Monday, Nov 12, 2018
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Will Tomer

The enduring blight of Guantanamo Bay

  • Guantanamo-Enemy-Combatants

    A flag waves behind the barbed and razor-wire at the detention compound on Guantanamo Bay U.S. Naval Base in Cuba.



    The entrance to Camp Delta at the Guantanamo Bay detention center in Cuba, June 9, 2010.


  • Guantanamo-Sept-11-Trial-10

    In this photo reviewed by the U.S. Department of Defense, towers overlooking a U.S. detention facility are silhouetted against a morning sunrise at Guantanamo Bay U.S. Naval Base.



During his recent State of the Union address, President Donald Trump made a formal announcement of his decision to keep the controversial Guantanamo Bay detention center open. This is merely the latest entry in the prison’s 16-year lifespan, one that continues to be surrounded by political contention and important legal questions.

The detention center, which is made up of several military prison facilities, was established in 2002 by President George W. Bush’s administration, as a part of the War on Terror. Since its opening, nearly 800 men have been brought to Guantanamo, nearly all of whom were never brought to trial. Many of the detainees have been released for various reasons, but at last report there are still 41 prisoners being held at Guantanamo.

During the 2008 presidential campaign, Barack Obama promised to close the prison at Guantanamo Bay. On his second day in office, Mr. Obama signed an executive order requiring that the prison be closed within one year.

Yet, Guantanamo Bay remains open — at a cost of $445 million a year — and Mr. Trump’s recent executive order ensures it will not close anytime soon.

So what happened? Is Guantanamo Bay really “legal, safe, humane,” and consistent with the law, as Mr. Trump’s executive order states? Or does it remain one of the places where, as Mr. Obama noted in 2007, “we have compromised our most precious values”?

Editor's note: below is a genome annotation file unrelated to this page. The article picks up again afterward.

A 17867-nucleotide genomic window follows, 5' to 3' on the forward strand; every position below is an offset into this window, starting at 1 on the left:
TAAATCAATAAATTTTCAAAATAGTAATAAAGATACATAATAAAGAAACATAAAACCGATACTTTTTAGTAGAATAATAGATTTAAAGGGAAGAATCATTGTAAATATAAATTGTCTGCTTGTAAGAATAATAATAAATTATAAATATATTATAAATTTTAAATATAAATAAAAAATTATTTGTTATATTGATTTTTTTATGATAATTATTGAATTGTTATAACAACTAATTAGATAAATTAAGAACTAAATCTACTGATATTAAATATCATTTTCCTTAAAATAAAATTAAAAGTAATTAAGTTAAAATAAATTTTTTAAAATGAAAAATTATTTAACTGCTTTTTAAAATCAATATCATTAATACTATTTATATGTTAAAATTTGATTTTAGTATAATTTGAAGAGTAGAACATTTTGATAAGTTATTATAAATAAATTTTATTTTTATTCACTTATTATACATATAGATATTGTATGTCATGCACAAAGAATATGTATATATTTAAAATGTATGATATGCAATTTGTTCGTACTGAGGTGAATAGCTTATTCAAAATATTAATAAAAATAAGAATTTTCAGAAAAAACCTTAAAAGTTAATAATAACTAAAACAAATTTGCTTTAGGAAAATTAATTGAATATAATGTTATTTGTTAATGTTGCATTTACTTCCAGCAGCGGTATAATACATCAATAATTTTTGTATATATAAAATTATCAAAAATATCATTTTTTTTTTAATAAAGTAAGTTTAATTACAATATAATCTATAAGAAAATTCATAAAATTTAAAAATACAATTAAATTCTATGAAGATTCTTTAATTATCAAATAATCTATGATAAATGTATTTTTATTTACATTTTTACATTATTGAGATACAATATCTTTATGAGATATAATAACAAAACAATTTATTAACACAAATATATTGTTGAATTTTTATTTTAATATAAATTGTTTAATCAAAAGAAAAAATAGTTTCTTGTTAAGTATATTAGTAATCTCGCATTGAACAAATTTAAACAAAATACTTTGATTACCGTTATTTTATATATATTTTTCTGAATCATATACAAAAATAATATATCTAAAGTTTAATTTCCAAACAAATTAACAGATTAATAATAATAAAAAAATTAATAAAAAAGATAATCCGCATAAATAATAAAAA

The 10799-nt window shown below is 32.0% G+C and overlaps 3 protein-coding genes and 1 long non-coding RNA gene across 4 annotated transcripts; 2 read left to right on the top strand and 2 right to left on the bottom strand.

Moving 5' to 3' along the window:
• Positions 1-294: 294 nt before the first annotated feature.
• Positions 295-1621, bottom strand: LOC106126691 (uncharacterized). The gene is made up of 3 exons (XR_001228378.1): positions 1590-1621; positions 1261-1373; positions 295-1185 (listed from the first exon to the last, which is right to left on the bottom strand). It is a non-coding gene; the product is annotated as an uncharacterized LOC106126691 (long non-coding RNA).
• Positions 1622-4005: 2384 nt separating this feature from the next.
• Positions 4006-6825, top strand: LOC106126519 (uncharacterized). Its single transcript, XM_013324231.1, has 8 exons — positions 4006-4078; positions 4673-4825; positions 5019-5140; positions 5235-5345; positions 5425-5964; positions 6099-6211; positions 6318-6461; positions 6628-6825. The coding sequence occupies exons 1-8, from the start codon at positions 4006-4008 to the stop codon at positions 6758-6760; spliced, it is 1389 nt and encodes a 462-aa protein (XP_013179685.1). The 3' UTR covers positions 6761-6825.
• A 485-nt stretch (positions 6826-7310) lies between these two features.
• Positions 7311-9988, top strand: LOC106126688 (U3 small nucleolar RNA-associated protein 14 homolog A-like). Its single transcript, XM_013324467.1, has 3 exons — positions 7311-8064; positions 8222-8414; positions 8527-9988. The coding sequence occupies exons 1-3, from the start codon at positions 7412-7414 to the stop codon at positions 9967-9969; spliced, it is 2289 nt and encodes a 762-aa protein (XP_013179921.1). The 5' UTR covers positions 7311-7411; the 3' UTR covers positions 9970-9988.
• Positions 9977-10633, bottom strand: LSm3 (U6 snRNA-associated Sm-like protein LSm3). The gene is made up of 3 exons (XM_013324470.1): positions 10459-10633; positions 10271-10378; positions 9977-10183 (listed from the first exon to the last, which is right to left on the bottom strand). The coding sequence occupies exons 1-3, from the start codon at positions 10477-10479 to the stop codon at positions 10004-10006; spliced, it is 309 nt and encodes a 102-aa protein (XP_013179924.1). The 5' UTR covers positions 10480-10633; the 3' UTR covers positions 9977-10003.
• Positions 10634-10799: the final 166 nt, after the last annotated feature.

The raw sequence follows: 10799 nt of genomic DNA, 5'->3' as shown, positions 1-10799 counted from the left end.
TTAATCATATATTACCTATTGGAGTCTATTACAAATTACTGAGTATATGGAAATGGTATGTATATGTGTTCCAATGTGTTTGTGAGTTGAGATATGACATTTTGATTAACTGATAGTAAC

Mr. Obama’s desire to see the prison closed was opposed by elements within the Defense Department and a bipartisan congressional coalition. Deciding that it would be political suicide to press the issue of closure, Mr. Obama’s administration instead encouraged detainees to file writs of habeas corpus in order to earn a release, a tactic that was successful about 40 percent of the time.

The detention facilities at Guantanamo Bay had been initially described by former Secretary of Defense Donald Rumsfeld as a place where the U.S. government could keep “the worst of the worst.” Not surprisingly, controversy surrounded the decisions to release detainees, since there was widespread belief, within and without the U.S. government, that these men had posed a serious threat to national security.

Advocates of extending the detention of the prisoners held at Guantanamo typically cite the case of Abdallah al-Ajmi, a Kuwaiti citizen who was captured by the U.S., detained at Guantanamo, released by a Bush-era military tribunal, and then conducted a suicide bombing that killed 13 Iraqi policemen.